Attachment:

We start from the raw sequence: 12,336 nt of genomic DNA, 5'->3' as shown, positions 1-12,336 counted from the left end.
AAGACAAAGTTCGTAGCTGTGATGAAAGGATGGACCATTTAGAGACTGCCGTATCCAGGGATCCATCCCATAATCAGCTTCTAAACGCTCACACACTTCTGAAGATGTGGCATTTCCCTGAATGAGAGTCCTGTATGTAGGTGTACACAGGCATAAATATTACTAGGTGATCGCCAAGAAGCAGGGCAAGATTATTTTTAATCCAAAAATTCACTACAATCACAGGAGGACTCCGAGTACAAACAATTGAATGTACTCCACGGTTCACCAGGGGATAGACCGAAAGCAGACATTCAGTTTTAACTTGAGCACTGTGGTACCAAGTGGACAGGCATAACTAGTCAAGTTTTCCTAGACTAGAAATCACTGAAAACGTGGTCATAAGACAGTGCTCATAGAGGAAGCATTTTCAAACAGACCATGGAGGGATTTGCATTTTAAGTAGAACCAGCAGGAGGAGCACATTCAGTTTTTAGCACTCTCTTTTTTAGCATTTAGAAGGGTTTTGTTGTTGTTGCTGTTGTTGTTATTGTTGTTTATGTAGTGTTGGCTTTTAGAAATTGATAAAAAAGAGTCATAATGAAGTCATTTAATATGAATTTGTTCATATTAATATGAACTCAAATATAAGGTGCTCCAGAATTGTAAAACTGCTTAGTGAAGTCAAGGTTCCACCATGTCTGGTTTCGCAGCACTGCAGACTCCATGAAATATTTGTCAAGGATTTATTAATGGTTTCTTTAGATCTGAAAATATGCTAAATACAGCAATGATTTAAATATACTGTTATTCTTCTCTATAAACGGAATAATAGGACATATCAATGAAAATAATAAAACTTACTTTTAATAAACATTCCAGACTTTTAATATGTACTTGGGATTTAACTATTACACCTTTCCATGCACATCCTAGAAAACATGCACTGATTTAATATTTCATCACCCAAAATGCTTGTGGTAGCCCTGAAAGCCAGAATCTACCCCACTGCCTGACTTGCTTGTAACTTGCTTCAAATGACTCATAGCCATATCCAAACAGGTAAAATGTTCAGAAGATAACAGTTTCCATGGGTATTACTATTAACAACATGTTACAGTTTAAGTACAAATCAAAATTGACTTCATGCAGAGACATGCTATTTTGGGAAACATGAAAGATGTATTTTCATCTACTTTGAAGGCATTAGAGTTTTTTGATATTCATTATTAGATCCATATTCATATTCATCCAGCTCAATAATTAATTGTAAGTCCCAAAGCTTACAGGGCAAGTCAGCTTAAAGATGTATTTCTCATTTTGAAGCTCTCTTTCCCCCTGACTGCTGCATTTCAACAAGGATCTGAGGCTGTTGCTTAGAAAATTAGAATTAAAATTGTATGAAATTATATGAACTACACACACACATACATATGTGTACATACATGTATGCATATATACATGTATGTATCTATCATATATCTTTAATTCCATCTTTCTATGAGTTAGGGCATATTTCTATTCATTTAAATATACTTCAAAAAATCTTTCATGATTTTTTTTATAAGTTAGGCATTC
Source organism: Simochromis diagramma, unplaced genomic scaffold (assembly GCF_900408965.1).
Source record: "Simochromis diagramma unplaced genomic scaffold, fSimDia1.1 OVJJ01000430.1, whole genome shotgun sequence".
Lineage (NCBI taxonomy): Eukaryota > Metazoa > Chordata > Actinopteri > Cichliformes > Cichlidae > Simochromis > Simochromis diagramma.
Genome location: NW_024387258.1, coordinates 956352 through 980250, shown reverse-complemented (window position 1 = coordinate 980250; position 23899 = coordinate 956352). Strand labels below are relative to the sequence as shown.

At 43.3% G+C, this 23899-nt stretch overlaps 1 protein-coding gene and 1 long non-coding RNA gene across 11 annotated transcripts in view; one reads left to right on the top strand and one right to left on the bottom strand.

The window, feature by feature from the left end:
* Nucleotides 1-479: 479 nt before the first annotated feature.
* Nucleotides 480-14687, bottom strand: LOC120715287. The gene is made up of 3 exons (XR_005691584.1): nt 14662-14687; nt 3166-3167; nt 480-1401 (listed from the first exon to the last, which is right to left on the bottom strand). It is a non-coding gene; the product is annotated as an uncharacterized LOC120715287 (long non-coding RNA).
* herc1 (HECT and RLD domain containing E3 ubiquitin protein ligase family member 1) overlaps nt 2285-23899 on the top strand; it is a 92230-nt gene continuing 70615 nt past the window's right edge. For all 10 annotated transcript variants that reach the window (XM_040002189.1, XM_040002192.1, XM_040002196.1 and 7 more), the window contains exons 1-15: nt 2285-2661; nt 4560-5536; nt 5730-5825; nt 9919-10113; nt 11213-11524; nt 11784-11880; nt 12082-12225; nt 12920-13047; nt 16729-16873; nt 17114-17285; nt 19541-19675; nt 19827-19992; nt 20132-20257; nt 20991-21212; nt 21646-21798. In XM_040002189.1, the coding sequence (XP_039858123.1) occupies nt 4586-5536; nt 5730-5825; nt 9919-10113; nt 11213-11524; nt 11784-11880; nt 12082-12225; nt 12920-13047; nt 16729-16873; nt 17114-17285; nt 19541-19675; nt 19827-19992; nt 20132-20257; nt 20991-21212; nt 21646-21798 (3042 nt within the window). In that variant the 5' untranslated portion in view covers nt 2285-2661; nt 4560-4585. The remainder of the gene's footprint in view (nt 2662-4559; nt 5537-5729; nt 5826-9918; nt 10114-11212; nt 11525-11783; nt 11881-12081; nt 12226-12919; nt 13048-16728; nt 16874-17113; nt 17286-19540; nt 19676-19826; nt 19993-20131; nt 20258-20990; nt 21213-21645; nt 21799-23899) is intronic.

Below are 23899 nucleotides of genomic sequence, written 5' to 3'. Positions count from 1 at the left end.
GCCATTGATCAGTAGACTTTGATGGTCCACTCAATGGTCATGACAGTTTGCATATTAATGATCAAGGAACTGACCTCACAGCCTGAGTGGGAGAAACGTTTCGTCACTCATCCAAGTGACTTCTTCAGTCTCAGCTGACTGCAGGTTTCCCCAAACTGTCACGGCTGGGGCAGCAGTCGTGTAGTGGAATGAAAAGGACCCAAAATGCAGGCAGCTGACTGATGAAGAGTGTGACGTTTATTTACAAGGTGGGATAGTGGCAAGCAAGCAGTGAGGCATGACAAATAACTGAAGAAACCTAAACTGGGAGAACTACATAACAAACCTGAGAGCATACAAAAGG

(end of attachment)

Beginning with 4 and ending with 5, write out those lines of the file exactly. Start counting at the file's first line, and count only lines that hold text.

Source record: "Simochromis diagramma unplaced genomic scaffold, fSimDia1.1 OVJJ01000430.1, whole genome shotgun sequence".
Lineage (NCBI taxonomy): Eukaryota > Metazoa > Chordata > Actinopteri > Cichliformes > Cichlidae > Simochromis > Simochromis diagramma.